Criteria Used for Indiana University Plagiarism Tests

Decision rules and test hints are provided below. These are the criteria which you should apply when taking an Indiana University Plagiarism test. These criteria will help you to decide if a student version is word-for-word plagiarism, paraphrasing plagiarism, or not plagiarism.

The criteria listed below are not the only valid criteria for classifying plagiarism in every context. However, applying the criteria listed below should help you to be successful in the context of passing an Indiana University Plagiarism Test.

Decision Rules

Does the student version borrow ideas from someone else's original source material?

Yes

No

Is at least one idea taken from the original source a direct word-for-word quote of 7 or more words?

Not plagiarism:

Thus it must be common knowledge or the writer's own ideas.

Yes

No

Is the direct word-for-word quote missing any of the following:

  • quotation marks
  • full in-text citation that includes a specific locator
  • reference?

Is the paraphrased idea missing any of the following:

  • in-text citation
  • reference?

Yes

Word-for-word plagiarism

No

Not plagiarism

Yes

Paraphrasing plagiarism

No

Not plagiarism

 

For other ways of viewing this, see hints and the diagram in the Overview section.

Plagiarism Test Notes

  1. Some examples will include both word-for-word plagiarism and paraphrasing plagiarism.  If both kinds of plagiarism are present, you must choose word-for-word for a correct answer.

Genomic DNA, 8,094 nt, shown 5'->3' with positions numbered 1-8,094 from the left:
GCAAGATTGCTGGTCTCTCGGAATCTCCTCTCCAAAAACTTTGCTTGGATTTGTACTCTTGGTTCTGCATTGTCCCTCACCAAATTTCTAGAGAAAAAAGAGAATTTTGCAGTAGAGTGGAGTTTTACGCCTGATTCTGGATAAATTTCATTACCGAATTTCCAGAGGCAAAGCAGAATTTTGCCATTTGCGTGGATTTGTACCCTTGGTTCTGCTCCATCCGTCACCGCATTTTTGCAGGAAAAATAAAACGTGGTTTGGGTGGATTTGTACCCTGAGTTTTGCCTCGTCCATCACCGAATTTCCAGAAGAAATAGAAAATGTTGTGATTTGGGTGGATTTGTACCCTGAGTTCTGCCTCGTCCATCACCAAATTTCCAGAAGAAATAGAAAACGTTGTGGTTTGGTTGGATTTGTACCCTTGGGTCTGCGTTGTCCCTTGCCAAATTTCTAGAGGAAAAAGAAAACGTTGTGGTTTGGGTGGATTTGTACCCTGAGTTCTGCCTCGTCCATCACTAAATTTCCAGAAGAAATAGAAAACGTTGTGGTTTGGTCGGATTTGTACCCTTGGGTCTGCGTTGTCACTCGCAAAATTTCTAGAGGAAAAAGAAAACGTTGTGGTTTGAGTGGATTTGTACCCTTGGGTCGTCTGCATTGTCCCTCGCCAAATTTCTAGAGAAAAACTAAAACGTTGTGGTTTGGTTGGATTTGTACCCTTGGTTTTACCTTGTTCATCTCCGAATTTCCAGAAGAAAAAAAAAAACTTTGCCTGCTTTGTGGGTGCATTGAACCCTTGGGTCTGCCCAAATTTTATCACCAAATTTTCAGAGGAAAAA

2. Sneaky plagiarism is the hardest kind to detect. See examples of such patterns.

    We have seen students do this in their writing. In some places, they will paraphrase correctly, quote correctly, and cite correctly, but in other places they also include a string of 7 or more words in sequence taken from the source, or paraphrase without citation. This is still word-for-word plagiarism, if quotation marks are missing or the full in-text citation is missing which must include a specific locator (e.g., page number); or it is paraphrasing plagiarism if ideas in the source are used without clear attribution by proper citation.

    Some test takers might claim that these are "trick questions." Nonetheless, plagiarism is still plagiarism, even if disguised this way.

  3. Some people may believe that the "seven-words-in-a-row" criterion we use is too strict. Others may think it is too lenient (e.g., more than 3 words in a row from the source is word-for-word plagiarism).

  4. There should be no test question for which the right answer depends on determining if the idea taken from the original source material qualifies as "common knowledge".